The idea is the astronomical societies will encourage people who perhaps don't have much interest, to take a look at the Moon through a telescope. It is 400 years since Galileo turned his new telescope onto the Moon and drew what he saw. Less well know is that he was beaten to this by several weeks by an English astronomer called Thomas Harriot!

An added bonus will be available to view through the Spring Moon Watch week, so you will have a chance to observe the moons of another world. Saturn's rings are rapidly 'closing' from our point of view here on Earth now, so our attention is drawn toward the disc of the planet itself as well as its moons such as Titan and Enceladus to name but two.
Spring Constellations

The Constellations of winter such as Orion and Taurus are sinking in the west and are now giving way to the spring patterns such as Cancer, Leo and Virgo.
You will find Saturn under the rear legs of Leo at this time and by drawing an imaginary line from Saturn up through the star Denebola in the tail of Leo and extending this the same distance again, you will come to the lovely group of stars know as Melotte 111 in the constellation of Coma Berenices or Berenices Hair.

Below Coma Berenices you will find the constellation of Virgo. This area of sky puts you firmly in the realm of the galaxies. Here we are looking away from the plane of our own Milky Way galaxy and out into deep space. You will need a star chart and some time to go galaxy hunting in this region. You can find galaxies that are binocular objects such as M64 in Coma Berenices, not far from Melotte 111, to objects that are just faint smudges of light even in a large telescope. Good hunting!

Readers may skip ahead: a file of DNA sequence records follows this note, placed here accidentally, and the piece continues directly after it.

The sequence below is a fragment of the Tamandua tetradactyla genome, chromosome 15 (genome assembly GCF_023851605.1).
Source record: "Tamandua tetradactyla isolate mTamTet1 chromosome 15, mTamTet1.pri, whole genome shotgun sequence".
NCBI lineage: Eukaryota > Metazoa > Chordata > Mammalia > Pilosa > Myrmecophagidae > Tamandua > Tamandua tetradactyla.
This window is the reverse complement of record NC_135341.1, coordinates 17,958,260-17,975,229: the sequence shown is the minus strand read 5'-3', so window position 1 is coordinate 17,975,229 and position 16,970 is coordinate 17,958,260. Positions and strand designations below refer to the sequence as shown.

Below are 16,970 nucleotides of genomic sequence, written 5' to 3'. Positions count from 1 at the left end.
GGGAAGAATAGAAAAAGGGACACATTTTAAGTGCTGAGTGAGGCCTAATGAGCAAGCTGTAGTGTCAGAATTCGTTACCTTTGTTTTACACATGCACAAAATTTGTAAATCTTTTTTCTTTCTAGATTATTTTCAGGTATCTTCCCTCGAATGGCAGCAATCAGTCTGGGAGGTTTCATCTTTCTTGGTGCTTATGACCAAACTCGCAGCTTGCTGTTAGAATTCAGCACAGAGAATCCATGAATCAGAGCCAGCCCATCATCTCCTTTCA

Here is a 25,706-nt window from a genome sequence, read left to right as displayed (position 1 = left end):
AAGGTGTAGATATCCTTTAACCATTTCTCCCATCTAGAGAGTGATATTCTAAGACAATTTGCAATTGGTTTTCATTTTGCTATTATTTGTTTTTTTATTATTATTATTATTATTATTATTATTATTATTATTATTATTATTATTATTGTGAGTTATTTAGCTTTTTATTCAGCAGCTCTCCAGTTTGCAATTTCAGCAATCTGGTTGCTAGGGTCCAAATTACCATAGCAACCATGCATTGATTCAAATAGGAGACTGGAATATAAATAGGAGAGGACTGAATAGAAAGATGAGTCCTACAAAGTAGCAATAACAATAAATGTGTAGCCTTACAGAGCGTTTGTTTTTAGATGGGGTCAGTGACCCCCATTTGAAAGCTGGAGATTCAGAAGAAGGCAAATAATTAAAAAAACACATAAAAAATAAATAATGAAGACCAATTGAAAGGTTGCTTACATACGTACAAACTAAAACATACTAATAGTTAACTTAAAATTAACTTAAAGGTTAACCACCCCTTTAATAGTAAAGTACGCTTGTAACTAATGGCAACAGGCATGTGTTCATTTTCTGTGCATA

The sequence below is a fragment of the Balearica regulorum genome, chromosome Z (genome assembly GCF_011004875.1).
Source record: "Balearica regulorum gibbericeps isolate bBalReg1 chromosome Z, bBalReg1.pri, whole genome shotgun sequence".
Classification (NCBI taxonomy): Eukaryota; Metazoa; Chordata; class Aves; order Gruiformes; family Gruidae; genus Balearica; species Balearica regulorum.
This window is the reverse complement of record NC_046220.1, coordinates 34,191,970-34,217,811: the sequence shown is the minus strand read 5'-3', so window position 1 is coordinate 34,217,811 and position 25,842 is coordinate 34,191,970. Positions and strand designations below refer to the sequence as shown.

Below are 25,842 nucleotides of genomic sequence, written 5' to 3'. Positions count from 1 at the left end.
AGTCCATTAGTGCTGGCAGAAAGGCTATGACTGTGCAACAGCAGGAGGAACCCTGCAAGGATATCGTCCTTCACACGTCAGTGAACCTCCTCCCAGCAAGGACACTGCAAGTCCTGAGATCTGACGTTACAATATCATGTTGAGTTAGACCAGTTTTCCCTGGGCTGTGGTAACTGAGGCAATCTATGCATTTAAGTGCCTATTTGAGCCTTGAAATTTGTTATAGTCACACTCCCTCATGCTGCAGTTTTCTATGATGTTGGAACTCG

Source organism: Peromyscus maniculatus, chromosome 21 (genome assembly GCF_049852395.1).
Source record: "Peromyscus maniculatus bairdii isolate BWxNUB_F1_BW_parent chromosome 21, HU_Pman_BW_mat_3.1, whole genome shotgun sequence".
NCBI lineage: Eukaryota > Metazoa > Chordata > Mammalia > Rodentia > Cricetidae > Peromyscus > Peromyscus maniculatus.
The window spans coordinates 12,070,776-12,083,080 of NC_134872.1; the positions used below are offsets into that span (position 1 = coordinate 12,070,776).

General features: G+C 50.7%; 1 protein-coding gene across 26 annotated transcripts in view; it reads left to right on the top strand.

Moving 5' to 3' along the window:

Comet Lulin - Update

Comet Lulin is now moving past Leo and on the night of 1st March you can find it by using the two stars in the 'sickle' asterism of Leo above the star Regulus. Draw an imaginary line through these two stars and with the aid of binoculars sweep down past Regulus and you should find the fuzzy blob (technical term!) of the comet.

It is by now also passing just below a much fainter comet known as 116P/Wild. This will need a large telescope to spot however. It will now be starting to fade to around magnitude 6.9 and on the night of the 5/6th March it can be found a couple of degrees to the south of the 'Beehive' cluster in Cancer the Crab, otherwise known as M44. A further difficulty here will be a bright Gibbous Moon, that will drown out the fainter comet.